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The setting of Futurama, Earth in the 31st century, is first and foremost a backdrop for humour. But as the show developed, the setting also gained sensible of its own as well as internal history.

Time frame

The time, in which Futurama takes place, is set in the 31st century. Matt Groening specifically choose this time frame for two reasons, because it was most simple to have a microwave like cryo-tube time setting to go automatically to a thousand years,[1] but also because the lengthy time distance allowed to create pretty much whatever technology they wanted, but also allow there to be certain backtracks in technology due to often invasions and destructions of the Earth.[2]

As the show grew onward, the authors simply used dates related to real dates of production for which in the episodes/films to be set, but a thousand years in the future, e.g. Bender's Big Score was released in 2007 and most of it takes place in 3007. The producers relates this simplifies defining the show's time setting.[3]

The future

The future in Futurama was considered with care by the creators, to make it reminiscent of the 20th and the 21st centuries, for which current topics in the present world would still make sense in the future.[4] So their future could not be bland and Utopian like The Jetsons, but at the same time not Dystopian like Blade Runner, but rather an inbetween world, similar to the world of the 20th century.[4][5]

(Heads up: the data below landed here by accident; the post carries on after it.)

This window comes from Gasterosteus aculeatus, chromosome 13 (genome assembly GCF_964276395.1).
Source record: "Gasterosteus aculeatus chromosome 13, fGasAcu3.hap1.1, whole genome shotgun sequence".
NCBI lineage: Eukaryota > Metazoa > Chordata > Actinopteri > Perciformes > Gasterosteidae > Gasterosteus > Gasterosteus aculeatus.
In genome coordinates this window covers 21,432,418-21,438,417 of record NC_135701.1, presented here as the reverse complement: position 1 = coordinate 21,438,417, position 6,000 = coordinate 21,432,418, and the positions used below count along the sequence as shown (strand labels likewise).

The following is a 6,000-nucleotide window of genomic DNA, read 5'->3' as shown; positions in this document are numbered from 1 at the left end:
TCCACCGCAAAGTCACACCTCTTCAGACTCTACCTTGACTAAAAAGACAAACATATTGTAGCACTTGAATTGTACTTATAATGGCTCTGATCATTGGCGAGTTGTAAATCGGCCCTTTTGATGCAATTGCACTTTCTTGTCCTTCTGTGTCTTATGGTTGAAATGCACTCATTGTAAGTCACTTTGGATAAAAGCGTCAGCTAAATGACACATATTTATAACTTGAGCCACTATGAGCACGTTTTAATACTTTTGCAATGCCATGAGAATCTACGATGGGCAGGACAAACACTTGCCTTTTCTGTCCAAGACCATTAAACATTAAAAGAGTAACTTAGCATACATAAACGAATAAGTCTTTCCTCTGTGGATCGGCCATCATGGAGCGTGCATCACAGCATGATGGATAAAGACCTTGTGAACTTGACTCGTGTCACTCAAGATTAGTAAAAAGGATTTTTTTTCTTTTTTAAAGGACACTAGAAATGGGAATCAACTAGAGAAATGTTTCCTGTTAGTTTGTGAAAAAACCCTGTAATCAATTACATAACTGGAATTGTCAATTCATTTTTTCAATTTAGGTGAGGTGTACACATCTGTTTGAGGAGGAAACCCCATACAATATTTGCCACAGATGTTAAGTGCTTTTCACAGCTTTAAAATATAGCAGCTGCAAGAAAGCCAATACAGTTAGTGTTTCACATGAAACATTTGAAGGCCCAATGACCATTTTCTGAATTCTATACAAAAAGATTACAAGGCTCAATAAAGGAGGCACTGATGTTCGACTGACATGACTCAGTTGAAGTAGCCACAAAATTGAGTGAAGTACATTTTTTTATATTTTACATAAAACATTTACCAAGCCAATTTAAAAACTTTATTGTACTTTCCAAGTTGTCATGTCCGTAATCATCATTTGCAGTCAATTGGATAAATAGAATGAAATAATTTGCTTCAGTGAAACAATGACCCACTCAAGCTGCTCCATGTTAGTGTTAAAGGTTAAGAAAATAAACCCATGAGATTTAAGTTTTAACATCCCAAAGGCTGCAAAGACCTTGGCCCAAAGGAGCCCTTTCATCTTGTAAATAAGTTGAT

Planet Express

Main article: Planet Express headquarters

The Planet Express building is primary location on Futurama, as every episode at some point takes place there, and it is often used as an excuse for taking off the plot, e.g. the professor sending the crew on a mission.

New New York

Main article: New New York

The city of New New York is the most used location on Futurama, as every episode at least at some points takes place there.

See also


  1. ^ "It was just because it was simple on the freezing tube to set it for a thousand years."Groening, Matt (Transcript)
    Groening, Matt. Commentary for "My Three Suns" on Volume One, disc 2.
  2. ^ "[By] setting the show so far in the future, we could justify any technology we wanted and if you recall in the pilot episode, we showed the Earth getting destroyed a couple of times by flying saucers and civilisation being rebuild, so that's how it comes, it is not incredibly technological advanced, we still have light bulbs and battering ramps and other old fashioned [...]"Groening, Matt (Transcript)
    Groening, Matt. Commentary for "My Three Suns" on Volume One, disc 2.
  3. ^ Cohen, David. Commentary for Bender's Big Score on the DVD.
  4. ^ a b "The decision we came to was basically that if we wanted to be able to do any kind of commentary on life today, then the future would have to have good elements and bad elements. It couldn't be a Utopia or a total Dystopia."Cohen, David (Transcript)
    Cohen, David. Commentary for "Space Pilot 3000" on Volume One, disc 1.
  5. ^ "[We] said that we didn't want the future to be dark and drippy like Blade Runner, but we didn't want it to be bland and boring like The Jetsons."Groening, Matt (Transcript)
    Groening, Matt. Commentary for "Space Pilot 3000" on Volume One, disc 1.